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Noel-Baker Gardens Gallery
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Greenham Common
Greenham Common Gallery
Castle Park Bristol
Castle Park Gallery
Bristol : Castle Park
A general view    A memorial site

Castle Park is a small stretch of green space in the centre of Bristol. It is one of the city’s newest parks, and as the name suggests it was the site of Bristol's large medieval castle, destroyed by an Act of Parliament in 1650. Cluttered with houses, shops and light industry, the area was severely damaged during the Blitzes of the Second World War and largely cleared apart from the ruins of St Peter and St Mary le Port churches. Clearance was controversial, as a number of distinctive Tudor buildings, including the celebrated Dutch House, were arbitrarily pulled down by salvage teams in the middle of the war.

After the war, the city considered the future of the area. There was a debate as to how best to remember those civilians who had died during the bombing. Several newspapers argued that there was a need for ‘some living tribute to the memory of those who gave their lives to save civilisation from jungle law.’
(Evening Post, 19th March 1946) As was often the case in the country at that time, it was argued that a memorial should ‘take the form of a useful project of permanent value’ such as a multi-purpose building for youth organisations, literary societies, arts clubs, etc.’ (Western Daily Press, 30th March 1946.)

One suggestion given consideration was that ‘some worthy relic of the city’s bomb damaged buildings should be preserved as a ruin’. In due course, the shattered remnants of St Peter’s Church – now at the heart of Castle Park – and the tower of St Mary’s Church were set aside for this purpose, The city fathers being anxious not to incur ‘too great an expenditure’, nor to embark on a project that would take many years to complete, a lesson learned from the prolonged and agonizing negotiations to situate the Cenotaph to the Great War.

Apart from the addition of the numerals ‘1939’ and ‘1945’ to the City’s Cenotaph in Colston Avenue, the War Memorial Committee decided that ‘consideration of the various proposals should be deferred’ while hoping that publicity in the local press ‘will result in the opinion of the general public being ascertained.’
(Notes of the War Memorial Committee, reported in Western Daily Press and Bristol Mirror, 30th March 1946.) Castle Park, its two ruined churches, was the eventual outcome of this decision, though it was not until the 1990s that attention was given to how exactly the ruins should be contextualised and presented.

An ambitious programme of recovery and re-presentation during the 1990s led to the transformation of the park, Cars were cleared, archaeological remains revealed, artworks liberally dotted across the area. A thoroughfare in the city’s shopping centre it is well-visited by pedestrians and cyclists, though few seem to realise its historical roots as a ‘peace park’. Most of those who left reminiscences on a BBC website recalled picnics and funfairs but little else.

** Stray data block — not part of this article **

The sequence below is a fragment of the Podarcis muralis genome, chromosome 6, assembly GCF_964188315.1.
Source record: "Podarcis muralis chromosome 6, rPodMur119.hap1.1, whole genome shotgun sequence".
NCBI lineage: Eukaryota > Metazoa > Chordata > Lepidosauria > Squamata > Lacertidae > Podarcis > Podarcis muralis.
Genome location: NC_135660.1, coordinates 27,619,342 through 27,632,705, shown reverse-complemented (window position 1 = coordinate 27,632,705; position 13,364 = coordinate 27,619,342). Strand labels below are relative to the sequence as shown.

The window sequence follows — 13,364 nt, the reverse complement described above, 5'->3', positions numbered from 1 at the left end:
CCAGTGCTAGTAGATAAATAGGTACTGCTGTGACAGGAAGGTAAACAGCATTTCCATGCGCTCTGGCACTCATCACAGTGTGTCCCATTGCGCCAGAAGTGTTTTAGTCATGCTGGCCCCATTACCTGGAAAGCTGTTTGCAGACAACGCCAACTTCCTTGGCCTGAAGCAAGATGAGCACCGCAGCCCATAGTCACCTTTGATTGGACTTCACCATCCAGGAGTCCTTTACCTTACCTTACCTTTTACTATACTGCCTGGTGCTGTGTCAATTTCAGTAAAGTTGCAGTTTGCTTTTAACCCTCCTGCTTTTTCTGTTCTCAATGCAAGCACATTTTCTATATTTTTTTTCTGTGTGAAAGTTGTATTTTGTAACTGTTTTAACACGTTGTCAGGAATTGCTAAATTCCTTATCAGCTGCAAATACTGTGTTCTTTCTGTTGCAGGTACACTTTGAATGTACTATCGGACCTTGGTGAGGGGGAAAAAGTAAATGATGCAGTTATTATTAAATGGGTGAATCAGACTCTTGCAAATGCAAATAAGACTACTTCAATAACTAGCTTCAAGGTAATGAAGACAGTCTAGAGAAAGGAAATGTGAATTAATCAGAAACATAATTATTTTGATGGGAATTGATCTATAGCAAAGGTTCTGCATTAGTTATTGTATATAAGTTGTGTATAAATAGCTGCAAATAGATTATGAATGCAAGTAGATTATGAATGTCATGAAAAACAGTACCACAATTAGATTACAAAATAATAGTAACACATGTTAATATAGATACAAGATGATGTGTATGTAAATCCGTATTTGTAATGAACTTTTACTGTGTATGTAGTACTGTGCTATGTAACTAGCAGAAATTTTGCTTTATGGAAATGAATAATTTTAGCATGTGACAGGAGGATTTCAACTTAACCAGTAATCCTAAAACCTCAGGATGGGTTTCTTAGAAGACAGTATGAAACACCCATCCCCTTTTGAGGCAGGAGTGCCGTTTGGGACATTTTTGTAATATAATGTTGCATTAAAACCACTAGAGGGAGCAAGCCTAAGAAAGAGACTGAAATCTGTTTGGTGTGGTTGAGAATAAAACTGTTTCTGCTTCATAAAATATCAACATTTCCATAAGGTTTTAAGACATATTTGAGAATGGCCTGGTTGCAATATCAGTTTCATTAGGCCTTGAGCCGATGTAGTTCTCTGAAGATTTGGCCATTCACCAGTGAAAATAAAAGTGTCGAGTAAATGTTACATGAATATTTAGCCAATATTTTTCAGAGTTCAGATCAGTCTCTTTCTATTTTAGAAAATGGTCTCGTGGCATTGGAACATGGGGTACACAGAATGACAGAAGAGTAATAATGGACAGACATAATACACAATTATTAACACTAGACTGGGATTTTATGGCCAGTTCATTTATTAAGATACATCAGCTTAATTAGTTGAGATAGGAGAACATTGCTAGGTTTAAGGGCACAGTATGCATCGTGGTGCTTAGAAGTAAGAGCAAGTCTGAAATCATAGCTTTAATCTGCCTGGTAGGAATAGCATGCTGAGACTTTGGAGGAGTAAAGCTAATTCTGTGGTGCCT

A memorial site
In addition to the two ruined churches, the Park has accumulated small memorials and mementoes over the past decades. Most surprising, given the paucity of memorials to the Spanish Civil War in the UK, is a small plaque attached to a footing of one of the churches that remembers three Bristolians who joined the international Brigade and died in Spain fighting against the Fascist armies of General Franco.

Nearby is a Peace Grove of Japanese cherry trees that were planted in 1986. Bristol’s deputy Lord Mayor helped a survivor of Hiroshima plant a tree adjacent to the ruins of St Peter’s Church on 9th August 1986.

Other peace-related objects have accumulated on the site; a tree has been dedicated to the memory of Anne Frank, a small copse of five silver birch trees have been planted as a tribute to those who served and died during the D-day Landings in Normandy in 1944; each tree is identified after one of the five beaches. Planted on 5th November 1995, the Garden of Peace was opened by Lady Pamela Hicks, patron of the Bristol and District Branch of the Normandy Veterans Association. The stones used for the plaques were bought back from Normandy.

Although few Bristolians associate this green space with ‘peace’, it has on occasion been a space of political intervention. In April 2003 the outline of a white figure was painted on the cycle path that runs through the Park; the words ‘Gulf’ painted alongside. Not far away, at the Bristol Cenotaph, a black child-size coffin was left on the steps of the monument. Surrounded by bouquets and loose flowers, the political intention was clear from inscriptions and labels that stated
‘For those that got in the way of oil’.

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